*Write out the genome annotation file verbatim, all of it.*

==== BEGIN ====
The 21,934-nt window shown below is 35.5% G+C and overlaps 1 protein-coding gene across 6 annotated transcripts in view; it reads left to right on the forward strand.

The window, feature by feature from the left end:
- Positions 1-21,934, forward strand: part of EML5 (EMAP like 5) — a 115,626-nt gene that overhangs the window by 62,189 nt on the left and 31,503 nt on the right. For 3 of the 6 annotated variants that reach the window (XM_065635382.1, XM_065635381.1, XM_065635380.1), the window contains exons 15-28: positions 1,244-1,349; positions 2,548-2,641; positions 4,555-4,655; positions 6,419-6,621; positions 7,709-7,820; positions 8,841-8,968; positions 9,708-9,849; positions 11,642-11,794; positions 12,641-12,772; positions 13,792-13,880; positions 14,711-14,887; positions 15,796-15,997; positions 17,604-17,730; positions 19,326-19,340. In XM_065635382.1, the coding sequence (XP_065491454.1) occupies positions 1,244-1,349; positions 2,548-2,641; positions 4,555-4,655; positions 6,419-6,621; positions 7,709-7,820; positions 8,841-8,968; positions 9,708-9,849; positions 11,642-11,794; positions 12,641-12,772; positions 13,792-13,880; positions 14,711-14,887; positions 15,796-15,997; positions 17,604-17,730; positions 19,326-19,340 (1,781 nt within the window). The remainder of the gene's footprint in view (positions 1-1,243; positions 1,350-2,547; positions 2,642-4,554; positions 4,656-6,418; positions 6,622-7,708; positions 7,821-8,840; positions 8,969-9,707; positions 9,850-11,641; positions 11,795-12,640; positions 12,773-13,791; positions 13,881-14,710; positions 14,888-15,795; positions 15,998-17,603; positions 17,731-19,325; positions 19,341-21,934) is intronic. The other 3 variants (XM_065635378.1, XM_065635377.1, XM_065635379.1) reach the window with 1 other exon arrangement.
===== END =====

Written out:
The 21,934-nt window shown below is 35.5% G+C and overlaps 1 protein-coding gene across 6 annotated transcripts in view; it reads left to right on the forward strand.

The window, feature by feature from the left end:
- Positions 1-21,934, forward strand: part of EML5 (EMAP like 5) — a 115,626-nt gene that overhangs the window by 62,189 nt on the left and 31,503 nt on the right. For 3 of the 6 annotated variants that reach the window (XM_065635382.1, XM_065635381.1, XM_065635380.1), the window contains exons 15-28: positions 1,244-1,349; positions 2,548-2,641; positions 4,555-4,655; positions 6,419-6,621; positions 7,709-7,820; positions 8,841-8,968; positions 9,708-9,849; positions 11,642-11,794; positions 12,641-12,772; positions 13,792-13,880; positions 14,711-14,887; positions 15,796-15,997; positions 17,604-17,730; positions 19,326-19,340. In XM_065635382.1, the coding sequence (XP_065491454.1) occupies positions 1,244-1,349; positions 2,548-2,641; positions 4,555-4,655; positions 6,419-6,621; positions 7,709-7,820; positions 8,841-8,968; positions 9,708-9,849; positions 11,642-11,794; positions 12,641-12,772; positions 13,792-13,880; positions 14,711-14,887; positions 15,796-15,997; positions 17,604-17,730; positions 19,326-19,340 (1,781 nt within the window). The remainder of the gene's footprint in view (positions 1-1,243; positions 1,350-2,547; positions 2,642-4,554; positions 4,656-6,418; positions 6,622-7,708; positions 7,821-8,840; positions 8,969-9,707; positions 9,850-11,641; positions 11,795-12,640; positions 12,773-13,791; positions 13,881-14,710; positions 14,888-15,795; positions 15,998-17,603; positions 17,731-19,325; positions 19,341-21,934) is intronic. The other 3 variants (XM_065635378.1, XM_065635377.1, XM_065635379.1) reach the window with 1 other exon arrangement.